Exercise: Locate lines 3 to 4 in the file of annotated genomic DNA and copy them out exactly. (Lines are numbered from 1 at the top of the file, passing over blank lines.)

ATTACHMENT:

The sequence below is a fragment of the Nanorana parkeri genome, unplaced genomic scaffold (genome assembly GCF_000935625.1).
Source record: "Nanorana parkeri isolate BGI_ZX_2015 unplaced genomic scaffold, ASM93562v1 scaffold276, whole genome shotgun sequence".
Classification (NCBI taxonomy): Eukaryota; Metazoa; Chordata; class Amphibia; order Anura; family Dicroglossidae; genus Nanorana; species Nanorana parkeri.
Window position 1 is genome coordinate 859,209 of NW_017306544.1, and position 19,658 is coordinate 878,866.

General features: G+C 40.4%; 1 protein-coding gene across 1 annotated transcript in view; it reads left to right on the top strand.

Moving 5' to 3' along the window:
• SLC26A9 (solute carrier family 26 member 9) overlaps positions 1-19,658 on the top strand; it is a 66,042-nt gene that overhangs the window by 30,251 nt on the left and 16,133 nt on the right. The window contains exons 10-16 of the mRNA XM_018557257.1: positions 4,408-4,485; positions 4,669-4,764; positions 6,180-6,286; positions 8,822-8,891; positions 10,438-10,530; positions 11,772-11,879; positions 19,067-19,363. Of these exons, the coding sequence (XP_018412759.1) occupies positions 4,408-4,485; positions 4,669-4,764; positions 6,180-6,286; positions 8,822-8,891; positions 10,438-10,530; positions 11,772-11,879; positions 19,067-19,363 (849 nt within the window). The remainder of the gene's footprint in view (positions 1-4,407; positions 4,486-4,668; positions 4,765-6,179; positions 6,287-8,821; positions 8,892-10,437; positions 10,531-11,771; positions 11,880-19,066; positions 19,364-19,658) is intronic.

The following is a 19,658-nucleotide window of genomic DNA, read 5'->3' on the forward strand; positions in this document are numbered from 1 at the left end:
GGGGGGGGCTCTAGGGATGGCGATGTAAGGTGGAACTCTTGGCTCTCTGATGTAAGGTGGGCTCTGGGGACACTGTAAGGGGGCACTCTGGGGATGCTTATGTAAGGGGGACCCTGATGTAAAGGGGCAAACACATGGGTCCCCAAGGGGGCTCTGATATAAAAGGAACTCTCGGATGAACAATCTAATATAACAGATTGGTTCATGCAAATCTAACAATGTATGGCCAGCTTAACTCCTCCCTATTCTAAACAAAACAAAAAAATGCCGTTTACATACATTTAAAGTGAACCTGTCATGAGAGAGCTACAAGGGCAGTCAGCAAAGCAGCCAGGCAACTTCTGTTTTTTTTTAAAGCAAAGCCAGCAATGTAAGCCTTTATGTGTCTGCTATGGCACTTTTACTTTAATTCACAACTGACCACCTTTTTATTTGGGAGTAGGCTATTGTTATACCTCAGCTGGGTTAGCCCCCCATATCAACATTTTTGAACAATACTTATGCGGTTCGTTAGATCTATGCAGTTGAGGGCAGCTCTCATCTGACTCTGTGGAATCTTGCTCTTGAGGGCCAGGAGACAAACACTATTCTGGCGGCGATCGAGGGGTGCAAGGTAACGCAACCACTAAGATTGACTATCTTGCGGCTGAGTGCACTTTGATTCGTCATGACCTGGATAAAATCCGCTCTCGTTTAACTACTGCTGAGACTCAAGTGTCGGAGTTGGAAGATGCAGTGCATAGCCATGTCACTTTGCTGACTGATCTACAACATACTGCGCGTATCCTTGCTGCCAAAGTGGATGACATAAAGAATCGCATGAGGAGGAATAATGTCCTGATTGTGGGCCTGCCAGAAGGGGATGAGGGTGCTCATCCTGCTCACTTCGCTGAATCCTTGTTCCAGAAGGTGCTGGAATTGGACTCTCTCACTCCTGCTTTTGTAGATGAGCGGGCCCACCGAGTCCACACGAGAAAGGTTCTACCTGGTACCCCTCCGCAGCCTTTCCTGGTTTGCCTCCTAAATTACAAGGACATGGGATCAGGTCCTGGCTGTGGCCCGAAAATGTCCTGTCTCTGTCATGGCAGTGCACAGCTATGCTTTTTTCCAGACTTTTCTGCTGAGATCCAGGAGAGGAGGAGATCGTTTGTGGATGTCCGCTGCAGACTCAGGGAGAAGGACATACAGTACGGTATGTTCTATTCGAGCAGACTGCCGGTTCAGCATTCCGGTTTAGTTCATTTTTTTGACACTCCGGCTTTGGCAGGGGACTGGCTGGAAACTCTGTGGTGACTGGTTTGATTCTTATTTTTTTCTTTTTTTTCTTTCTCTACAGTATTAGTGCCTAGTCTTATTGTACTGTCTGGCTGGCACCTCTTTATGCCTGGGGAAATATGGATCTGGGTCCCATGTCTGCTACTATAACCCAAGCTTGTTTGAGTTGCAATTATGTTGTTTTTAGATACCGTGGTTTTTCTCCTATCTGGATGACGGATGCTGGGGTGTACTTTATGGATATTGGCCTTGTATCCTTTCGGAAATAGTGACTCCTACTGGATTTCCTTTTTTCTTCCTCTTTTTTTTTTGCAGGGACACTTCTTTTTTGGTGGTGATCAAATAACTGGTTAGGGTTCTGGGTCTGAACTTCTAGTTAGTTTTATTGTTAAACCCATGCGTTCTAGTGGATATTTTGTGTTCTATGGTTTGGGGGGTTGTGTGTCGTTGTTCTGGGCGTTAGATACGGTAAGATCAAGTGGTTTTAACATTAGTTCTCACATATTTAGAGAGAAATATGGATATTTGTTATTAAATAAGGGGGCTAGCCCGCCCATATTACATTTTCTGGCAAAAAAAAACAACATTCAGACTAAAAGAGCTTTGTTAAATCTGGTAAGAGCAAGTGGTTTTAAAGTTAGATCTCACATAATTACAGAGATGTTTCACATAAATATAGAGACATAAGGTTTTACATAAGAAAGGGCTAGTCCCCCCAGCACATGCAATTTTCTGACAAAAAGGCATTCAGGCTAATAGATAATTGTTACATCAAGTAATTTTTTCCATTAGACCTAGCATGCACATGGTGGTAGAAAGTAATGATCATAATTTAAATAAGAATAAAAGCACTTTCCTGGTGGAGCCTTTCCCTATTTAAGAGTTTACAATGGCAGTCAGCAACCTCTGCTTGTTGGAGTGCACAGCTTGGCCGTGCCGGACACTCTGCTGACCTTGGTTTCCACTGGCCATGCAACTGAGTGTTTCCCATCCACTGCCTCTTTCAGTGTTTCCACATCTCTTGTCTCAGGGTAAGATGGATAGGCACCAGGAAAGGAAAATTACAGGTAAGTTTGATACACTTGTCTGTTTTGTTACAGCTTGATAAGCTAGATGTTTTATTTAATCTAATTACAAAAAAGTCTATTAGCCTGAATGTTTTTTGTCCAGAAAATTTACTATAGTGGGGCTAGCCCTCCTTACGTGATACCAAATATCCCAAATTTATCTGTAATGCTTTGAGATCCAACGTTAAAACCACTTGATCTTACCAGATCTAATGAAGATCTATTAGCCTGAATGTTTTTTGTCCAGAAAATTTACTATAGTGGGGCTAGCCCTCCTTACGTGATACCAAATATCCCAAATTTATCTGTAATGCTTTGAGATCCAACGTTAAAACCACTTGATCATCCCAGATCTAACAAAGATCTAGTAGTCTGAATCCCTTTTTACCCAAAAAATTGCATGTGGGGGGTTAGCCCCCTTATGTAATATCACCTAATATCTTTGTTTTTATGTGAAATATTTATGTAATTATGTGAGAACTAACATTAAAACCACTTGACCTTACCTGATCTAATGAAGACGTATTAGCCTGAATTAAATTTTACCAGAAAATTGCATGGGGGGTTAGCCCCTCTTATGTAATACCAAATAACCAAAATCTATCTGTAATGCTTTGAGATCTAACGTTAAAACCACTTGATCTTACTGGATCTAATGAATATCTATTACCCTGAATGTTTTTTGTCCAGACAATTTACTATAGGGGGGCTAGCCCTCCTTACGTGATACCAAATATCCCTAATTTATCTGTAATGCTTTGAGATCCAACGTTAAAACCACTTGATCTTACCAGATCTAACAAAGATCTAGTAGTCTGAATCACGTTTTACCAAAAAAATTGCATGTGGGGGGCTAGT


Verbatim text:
Classification (NCBI taxonomy): Eukaryota; Metazoa; Chordata; class Amphibia; order Anura; family Dicroglossidae; genus Nanorana; species Nanorana parkeri.
Window position 1 is genome coordinate 859,209 of NW_017306544.1, and position 19,658 is coordinate 878,866.